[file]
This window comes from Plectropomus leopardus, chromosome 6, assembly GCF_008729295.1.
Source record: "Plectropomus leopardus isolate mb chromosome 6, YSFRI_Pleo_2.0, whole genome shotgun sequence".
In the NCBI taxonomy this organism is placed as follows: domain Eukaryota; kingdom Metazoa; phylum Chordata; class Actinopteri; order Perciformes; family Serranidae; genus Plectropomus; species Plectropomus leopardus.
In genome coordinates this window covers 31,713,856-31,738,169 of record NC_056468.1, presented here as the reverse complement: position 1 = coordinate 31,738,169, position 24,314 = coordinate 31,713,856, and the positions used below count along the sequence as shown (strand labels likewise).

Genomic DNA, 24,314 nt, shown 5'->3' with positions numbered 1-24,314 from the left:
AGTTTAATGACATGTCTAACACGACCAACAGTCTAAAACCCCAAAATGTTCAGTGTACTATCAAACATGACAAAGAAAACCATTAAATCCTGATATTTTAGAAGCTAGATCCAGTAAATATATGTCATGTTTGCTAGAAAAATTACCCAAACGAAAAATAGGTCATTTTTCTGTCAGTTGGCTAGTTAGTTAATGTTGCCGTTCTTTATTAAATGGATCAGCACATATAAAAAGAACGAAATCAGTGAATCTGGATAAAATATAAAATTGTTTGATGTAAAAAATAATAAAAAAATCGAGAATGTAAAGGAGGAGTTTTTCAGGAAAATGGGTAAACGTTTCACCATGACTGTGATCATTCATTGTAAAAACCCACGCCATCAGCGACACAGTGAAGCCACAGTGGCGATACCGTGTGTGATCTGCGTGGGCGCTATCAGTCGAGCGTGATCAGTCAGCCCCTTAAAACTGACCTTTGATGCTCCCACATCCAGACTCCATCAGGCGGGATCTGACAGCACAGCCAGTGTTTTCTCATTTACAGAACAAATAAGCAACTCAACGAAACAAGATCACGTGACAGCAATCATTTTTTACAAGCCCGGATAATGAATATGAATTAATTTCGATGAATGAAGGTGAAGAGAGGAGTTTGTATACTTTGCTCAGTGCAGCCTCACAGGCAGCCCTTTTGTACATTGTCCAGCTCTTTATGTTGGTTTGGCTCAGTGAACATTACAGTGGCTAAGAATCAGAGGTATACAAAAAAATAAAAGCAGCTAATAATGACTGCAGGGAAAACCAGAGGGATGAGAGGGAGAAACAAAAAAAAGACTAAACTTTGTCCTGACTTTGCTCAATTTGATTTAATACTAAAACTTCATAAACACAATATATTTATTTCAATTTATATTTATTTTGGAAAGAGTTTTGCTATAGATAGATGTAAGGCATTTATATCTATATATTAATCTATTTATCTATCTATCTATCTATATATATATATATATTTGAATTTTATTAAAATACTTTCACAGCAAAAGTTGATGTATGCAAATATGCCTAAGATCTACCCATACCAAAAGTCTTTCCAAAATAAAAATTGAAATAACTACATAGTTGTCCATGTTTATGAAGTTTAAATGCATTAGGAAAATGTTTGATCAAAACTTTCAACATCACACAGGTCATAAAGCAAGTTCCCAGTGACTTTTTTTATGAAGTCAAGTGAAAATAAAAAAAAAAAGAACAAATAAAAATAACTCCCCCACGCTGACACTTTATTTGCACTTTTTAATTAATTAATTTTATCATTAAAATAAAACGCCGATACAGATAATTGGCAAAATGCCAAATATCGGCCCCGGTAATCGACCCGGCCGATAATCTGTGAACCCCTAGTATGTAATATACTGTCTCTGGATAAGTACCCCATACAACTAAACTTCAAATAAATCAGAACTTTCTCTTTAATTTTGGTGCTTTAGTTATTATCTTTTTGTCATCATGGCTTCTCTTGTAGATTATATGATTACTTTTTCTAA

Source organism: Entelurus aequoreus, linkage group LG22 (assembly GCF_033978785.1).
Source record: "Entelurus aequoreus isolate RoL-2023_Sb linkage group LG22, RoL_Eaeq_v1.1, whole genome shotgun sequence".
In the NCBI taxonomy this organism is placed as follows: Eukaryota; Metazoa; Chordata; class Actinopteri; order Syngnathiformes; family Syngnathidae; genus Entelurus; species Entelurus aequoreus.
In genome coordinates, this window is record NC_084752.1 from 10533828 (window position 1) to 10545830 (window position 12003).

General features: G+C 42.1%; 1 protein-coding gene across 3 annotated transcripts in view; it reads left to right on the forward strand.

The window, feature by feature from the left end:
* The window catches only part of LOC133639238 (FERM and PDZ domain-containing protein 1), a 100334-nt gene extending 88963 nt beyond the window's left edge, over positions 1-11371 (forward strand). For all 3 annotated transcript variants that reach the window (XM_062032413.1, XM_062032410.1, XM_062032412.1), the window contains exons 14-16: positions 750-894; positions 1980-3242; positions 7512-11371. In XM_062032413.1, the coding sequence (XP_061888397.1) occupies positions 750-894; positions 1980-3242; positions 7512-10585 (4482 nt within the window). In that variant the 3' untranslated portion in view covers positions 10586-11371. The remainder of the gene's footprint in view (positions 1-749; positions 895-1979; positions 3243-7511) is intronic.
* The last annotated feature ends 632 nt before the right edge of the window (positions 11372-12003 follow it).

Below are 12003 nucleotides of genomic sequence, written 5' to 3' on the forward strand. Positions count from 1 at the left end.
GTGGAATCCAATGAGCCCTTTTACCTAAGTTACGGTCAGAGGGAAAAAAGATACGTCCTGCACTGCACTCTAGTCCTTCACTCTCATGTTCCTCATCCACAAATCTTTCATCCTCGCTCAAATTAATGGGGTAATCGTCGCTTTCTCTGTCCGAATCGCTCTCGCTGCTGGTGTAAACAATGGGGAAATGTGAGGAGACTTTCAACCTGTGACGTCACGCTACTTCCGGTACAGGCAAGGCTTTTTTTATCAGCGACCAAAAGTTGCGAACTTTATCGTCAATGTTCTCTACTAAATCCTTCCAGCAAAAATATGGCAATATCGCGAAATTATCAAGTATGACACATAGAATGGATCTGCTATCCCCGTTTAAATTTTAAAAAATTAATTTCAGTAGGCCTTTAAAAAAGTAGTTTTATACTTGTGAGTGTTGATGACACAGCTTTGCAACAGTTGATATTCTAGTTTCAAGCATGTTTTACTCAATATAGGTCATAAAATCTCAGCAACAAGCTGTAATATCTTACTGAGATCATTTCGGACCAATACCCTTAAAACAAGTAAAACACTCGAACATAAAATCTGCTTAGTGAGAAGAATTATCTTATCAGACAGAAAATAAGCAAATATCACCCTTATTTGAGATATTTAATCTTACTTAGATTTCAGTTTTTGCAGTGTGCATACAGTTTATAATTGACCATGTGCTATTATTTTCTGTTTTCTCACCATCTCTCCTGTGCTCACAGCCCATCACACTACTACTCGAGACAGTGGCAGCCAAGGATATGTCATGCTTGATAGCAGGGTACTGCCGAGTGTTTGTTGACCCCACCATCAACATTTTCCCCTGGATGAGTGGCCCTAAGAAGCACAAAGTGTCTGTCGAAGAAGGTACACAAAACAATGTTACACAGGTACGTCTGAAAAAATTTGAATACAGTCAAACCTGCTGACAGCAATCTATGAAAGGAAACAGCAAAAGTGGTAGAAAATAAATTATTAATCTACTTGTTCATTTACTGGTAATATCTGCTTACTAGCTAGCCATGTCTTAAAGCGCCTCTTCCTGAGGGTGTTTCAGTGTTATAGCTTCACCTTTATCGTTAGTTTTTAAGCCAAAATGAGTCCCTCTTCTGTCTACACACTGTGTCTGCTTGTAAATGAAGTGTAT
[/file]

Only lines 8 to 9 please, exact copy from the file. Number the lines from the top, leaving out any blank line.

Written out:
Source record: "Entelurus aequoreus isolate RoL-2023_Sb linkage group LG22, RoL_Eaeq_v1.1, whole genome shotgun sequence".
In the NCBI taxonomy this organism is placed as follows: Eukaryota; Metazoa; Chordata; class Actinopteri; order Syngnathiformes; family Syngnathidae; genus Entelurus; species Entelurus aequoreus.